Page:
Who's Still Standing
What parents need to know
Parents Need to Know
Parents need to know that this family-friendly game show features people answering trivia questions for a cash prize and being dropped through a trap door when incorrect. Aside from some light boasting, there's nothing to really worry about here. Questions deal with lots of pop-culture details, including references to celebs and product brands.
What's the story?
Hosted by Cash Cab's Ben Bailey, WHO'S STILL STANDING is a game show that features a contestant challenging 10 strangers in a series of trivia battles for a million dollars. The players must stand on trap doors as the contestant and one of the colorful challengers battle it out in a fast-paced trivia round. The contestant only gets two chances to pass on a question; if the stranger misses a question, he gets dropped through the floor, and the contestant qualifies to win a chunk of change after dropping five strangers. Contestants who miss a question also get dropped through the floor empty handed, but if they beat all 10 challengers, they win $1 million. Adding to the fun is the speed round, in which any remaining strangers get to play each other for some cash.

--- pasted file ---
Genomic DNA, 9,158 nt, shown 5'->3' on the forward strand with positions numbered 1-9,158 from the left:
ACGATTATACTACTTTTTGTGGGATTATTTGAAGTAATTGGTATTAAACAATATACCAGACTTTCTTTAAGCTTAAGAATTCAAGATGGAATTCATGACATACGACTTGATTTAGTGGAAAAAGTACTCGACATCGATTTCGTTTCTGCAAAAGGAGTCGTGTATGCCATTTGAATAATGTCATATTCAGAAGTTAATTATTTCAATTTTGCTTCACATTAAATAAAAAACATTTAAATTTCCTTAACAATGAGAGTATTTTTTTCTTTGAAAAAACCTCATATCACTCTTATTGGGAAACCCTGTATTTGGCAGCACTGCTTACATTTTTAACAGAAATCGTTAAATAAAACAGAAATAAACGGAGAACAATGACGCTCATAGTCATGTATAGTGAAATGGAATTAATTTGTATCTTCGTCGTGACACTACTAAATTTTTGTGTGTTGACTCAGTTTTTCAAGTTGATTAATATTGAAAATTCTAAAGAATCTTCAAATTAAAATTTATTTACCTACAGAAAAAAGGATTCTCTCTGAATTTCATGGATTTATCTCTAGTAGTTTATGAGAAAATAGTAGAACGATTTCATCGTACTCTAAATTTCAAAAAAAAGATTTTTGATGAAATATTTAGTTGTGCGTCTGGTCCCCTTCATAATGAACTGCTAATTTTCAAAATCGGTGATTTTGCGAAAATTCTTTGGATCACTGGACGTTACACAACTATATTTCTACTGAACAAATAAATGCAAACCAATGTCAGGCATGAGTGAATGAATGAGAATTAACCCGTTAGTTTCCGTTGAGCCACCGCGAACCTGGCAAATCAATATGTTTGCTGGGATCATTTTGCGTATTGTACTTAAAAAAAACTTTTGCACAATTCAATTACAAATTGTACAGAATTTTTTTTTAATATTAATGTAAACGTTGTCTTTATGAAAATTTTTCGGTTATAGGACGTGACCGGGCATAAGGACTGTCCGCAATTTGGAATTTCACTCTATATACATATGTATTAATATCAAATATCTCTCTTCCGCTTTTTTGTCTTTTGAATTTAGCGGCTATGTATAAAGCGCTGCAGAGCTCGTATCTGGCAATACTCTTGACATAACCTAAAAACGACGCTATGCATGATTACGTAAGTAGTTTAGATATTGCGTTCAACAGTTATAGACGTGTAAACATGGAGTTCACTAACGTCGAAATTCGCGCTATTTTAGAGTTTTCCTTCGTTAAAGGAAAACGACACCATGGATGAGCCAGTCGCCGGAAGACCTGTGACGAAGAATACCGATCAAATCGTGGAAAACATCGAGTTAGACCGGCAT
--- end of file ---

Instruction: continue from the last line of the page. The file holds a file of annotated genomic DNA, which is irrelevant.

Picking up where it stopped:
Is it any good?
This family-friendly quiz show, which is adapted from a hit Israeli series, features lots of entertaining moments thanks to fun players and quick-moving challenges. Watching people drop through trap doors (which is always followed by a slow-motion replay) also adds to the fray.
The show highlights the contributions the contestants make to their communities, but all the players on the show are extremely likable. Trivia buffs will definitely like it, but even those who aren't game show fans will find themselves easily drawn in by the excitement.
Families can talk about...
Families can talk about the history of game shows. Did you know that many American game shows actually started on radio? What game shows have proven to be most successful on TV?
Many popular U.S. game shows are based on ones that originated in other countries like the United Kingdom, Japan, and Israel. What are some of the changes that are made to make the show appropriate for U.S. audiences?